Thursday, June 30, 2011

Interesting Rail Comparison

While I love the idea of high-speed rail in the US, especially having experienced how comfortable and convenient it can be while traveling in Europe and Japan, I've always been a little skeptical as to how practical it is in the US given our relatively low population density. Outside of California and the corridor from DC to Boston, our country is so sparsely populated that I'm not sure rail can be viable. But a recent email from the Midwest Highspeed Rail Association doing a comparison between a hypothetical Chicago-NY route and a recently opened route in China is certainly intriguing in addressing this point:

At 3:00 PM on Thursday, the first revenue train departed Shanghai on the much anticipated high-speed rail line to Beijing, connecting the political and business centers of the country. The line is expected to have a transformative impact on China's economy, population mobility, and over-crowded transportation system. Shanghai - Beijing is comparable to Chicago - New York.

Click here to see some pictures of the new Beijing-Shanghai train.

The new Beijing to Shanghai route will offer a mix of express and local trains totaling an expected 90 trains a day in each direction. The fastest trains make the trip in 4 hours 48 minutes. Imagine traveling from Chicago to New York City in that time! (It currently takes 5 hours to get from Chicago's Loop to Manhattan by air today, IF everything goes right at two delay-prone airports and on two very congested highsways.)

Below is an interesting comparison of the Beijing - Shanghai route and a hypothetical Chicago - New York high-speed route.

(***A note: We used the existing railroad mileage between Chicago and New York; a high-speed line would likely be much shorter.)

Beijing-Shanghai high-speed railway stations serviced and their county-level city or district populations:

13.3 million
0.7 million
3.8 million
0.5 million
0.4 million
2 million
0.6 million
0.1 million
0.5 million
1.8 million
0.2 million
1.1 million
0.1 million
3 million
0.6 million
1 million
1.1 million
1 million
0.7 million
19 million
TOTAL=51.5 million people

= along 818 miles
(62,958 people per route-mile)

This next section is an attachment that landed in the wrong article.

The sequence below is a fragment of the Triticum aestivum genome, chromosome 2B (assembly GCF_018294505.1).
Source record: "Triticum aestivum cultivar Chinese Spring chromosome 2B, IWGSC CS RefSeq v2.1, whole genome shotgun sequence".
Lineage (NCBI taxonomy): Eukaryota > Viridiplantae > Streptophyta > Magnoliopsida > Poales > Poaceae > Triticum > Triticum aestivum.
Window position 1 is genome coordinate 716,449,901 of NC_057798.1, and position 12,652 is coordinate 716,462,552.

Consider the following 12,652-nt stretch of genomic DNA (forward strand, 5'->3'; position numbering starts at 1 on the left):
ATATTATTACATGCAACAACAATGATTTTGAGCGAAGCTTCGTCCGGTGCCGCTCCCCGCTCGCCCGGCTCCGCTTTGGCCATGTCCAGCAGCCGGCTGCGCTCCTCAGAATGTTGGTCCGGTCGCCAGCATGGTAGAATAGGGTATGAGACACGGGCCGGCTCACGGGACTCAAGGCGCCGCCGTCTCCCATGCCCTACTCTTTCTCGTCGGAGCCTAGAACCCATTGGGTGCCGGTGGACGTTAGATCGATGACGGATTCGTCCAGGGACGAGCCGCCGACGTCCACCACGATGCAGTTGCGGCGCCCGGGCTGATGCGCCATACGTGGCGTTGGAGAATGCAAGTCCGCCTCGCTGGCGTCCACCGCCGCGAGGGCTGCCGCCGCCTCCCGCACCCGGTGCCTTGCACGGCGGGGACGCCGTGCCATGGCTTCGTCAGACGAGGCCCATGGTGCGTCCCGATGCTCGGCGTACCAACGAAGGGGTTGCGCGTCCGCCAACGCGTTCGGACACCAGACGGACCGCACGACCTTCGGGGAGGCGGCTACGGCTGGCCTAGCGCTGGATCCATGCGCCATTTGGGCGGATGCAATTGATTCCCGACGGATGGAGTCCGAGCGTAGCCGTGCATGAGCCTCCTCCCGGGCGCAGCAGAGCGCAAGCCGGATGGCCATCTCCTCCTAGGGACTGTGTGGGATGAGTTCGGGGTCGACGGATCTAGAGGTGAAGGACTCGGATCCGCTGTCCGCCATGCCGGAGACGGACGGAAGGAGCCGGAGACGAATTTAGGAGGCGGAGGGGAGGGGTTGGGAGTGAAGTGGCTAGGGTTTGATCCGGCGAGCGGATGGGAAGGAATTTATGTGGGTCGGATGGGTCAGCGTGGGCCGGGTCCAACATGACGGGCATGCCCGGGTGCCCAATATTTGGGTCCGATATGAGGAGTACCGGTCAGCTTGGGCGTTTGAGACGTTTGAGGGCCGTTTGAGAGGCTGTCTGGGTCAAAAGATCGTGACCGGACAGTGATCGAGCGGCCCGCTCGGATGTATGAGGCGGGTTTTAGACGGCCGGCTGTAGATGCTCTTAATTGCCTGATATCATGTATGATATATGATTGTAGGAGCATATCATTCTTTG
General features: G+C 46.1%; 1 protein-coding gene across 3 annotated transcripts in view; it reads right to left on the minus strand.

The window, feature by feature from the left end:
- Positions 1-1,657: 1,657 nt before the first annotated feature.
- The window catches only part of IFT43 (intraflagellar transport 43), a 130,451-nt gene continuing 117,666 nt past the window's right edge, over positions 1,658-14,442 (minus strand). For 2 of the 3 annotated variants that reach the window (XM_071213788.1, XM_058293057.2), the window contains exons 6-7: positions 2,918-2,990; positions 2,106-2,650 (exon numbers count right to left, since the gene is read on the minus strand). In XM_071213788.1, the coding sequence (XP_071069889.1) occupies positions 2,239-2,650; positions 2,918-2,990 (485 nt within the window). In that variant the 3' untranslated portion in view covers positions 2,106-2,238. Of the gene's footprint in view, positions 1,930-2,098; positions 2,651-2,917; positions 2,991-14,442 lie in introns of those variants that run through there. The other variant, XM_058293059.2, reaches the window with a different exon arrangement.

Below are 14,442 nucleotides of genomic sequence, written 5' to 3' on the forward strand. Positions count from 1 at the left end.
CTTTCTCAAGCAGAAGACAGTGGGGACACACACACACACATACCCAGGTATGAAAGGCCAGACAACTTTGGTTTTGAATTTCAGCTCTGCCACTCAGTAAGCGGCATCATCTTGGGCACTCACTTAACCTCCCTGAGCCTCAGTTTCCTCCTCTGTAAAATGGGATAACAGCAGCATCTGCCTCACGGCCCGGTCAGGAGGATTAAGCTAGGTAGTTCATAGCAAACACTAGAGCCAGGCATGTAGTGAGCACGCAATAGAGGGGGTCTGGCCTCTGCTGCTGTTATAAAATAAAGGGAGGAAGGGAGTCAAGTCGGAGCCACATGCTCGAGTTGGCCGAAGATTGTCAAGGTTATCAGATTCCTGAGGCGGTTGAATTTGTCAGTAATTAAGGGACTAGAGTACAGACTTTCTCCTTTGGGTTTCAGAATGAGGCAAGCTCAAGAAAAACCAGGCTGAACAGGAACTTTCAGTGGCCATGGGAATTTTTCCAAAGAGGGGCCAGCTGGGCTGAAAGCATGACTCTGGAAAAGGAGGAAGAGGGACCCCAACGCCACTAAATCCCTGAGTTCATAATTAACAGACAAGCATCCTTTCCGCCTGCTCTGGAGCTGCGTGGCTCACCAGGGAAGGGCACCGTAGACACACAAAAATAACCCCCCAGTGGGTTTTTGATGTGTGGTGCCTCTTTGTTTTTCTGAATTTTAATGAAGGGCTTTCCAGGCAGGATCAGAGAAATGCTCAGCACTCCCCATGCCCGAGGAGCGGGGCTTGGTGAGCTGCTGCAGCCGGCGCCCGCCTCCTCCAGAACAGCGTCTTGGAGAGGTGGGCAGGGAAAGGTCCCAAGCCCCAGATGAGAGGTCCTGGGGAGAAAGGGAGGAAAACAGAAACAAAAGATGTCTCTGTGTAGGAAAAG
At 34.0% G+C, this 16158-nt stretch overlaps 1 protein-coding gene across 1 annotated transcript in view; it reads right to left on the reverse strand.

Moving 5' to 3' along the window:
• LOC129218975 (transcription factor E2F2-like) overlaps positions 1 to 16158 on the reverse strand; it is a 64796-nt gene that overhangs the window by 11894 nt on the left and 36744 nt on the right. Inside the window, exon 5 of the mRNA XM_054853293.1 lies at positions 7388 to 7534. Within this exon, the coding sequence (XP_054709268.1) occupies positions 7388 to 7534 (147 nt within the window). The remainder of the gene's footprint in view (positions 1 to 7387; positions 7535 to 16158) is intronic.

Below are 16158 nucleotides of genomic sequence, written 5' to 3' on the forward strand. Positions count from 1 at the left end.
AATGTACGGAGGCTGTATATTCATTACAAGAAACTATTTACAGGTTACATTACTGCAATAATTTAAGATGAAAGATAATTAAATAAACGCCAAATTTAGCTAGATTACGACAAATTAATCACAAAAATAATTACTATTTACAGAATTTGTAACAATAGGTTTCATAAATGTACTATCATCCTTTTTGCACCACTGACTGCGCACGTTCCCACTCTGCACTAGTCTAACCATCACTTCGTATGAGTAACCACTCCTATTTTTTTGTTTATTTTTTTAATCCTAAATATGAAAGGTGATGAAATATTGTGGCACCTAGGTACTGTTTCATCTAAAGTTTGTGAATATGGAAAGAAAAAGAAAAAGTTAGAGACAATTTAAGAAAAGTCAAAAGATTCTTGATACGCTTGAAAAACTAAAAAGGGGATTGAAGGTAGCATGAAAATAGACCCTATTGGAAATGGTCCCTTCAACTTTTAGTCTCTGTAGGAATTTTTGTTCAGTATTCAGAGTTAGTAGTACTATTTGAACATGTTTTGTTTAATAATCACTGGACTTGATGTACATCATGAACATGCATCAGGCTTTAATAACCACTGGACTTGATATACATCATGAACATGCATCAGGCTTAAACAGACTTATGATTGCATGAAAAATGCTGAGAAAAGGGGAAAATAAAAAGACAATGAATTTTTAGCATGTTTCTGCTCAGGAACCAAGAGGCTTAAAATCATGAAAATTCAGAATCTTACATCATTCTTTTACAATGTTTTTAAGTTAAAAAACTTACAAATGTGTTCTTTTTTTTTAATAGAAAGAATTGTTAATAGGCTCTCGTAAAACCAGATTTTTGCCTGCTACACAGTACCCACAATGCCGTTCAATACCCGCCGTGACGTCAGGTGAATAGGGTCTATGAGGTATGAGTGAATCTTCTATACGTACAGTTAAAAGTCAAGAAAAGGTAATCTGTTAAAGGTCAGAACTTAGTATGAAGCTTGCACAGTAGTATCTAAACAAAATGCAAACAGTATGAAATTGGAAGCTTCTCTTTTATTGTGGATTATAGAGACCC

Then, consider:

Midwest-Northeast (Chicago-New York + branches to Detroit and Washington DC) high-speed railway potential stations and their consolidated metropolitan area populations:

Chicago9.7 million
Fort Wayne0.6 million
Toledo0.7 million
Detroit5.7 million
Cleveland2.3 million
Akron-Canton1.1 million
0.7 million
Pittsburgh2.9 million
Altoona0.1 million
Harrisburg0.5 million
Baltimore2.7 million
Washington DC5.4 million
Philadelphia5.8 million
New York22.2 million
TOTAL =60.4 million people

= along 1,075 miles
(56,186 people per route-mile)

The strikingly similar population densities along the similar length routes makes one wonder: Why haven't we done this yet???

If you haven't already emailed your public officials to ask them to fund high-speed rail in the United States, you can ask them by clicking here!

Saturday, April 23, 2011

Were slaves just a bunch of "free loaders?"

The current debate about who "earns" most of the income in our country, who "pays" most of the taxes, and who is really getting the shaft in the whole deal just keeps making me think of the old slave plantation. There's a popular idea that the richest people all got that way because they "earned" all of their money through hard work and skill. Further, since close to half of Americans now have so little income that they owe no federal income tax, it's become popular to portray the half of Americans at the bottom of the income scales as "free loaders" who live off the hard work of the rich.

But this is based on a very flawed definition of "earning" income. It seems like if you're able to somehow get your hands on money, then you have somehow "earned" it, no matter what resulted in you getting your hands on it. But would any rational person argue that it was the slave master who "earned" all of the plantation's income merely because he collected the revenue generated by the operation? Or could a sane person say that the slaves were "free loaders" because they received no monetary compensation for their efforts, and subsisted purely on the "generosity" of the master in providing food and shelter?

Yet, so often the in today's debates the rich and powerful are portrayed as heroes who contribute so much to society based on what they "earn". Meanwhile those who toil away at productive (but poorly paid) jobs, providing real goods and services that people actually use, are vilified as free loaders because they make so little money that they owe no income tax.

Saturday, March 19, 2011

Some data in response to Koch's WSJ editorial

A friend of mine who works for Koch Industries recently forwarded me some corporate propaganda from his boss, Charles Koch. First, I have to say that based on what has been forwarded to me over the years, Koch Industries has to be the most blatantly propagandist corporation I've ever seen. For anybody who sympathizes with Koch's Tea Party organization and libertarian views in general, any accusations of left-wing agendas on the part of NPR or any other organization would seem to be simply the pot calling the kettle black. I can tell you from observation that the Koch empire takes indoctrination to levels I've never witnessed in other organizations. It's really quite remarkable what tens of thousands of Koch employees put up with on a regular basis. But, then, I guess the old adage about how easy it is to make somebody believe something when his paycheck depends on it still applies.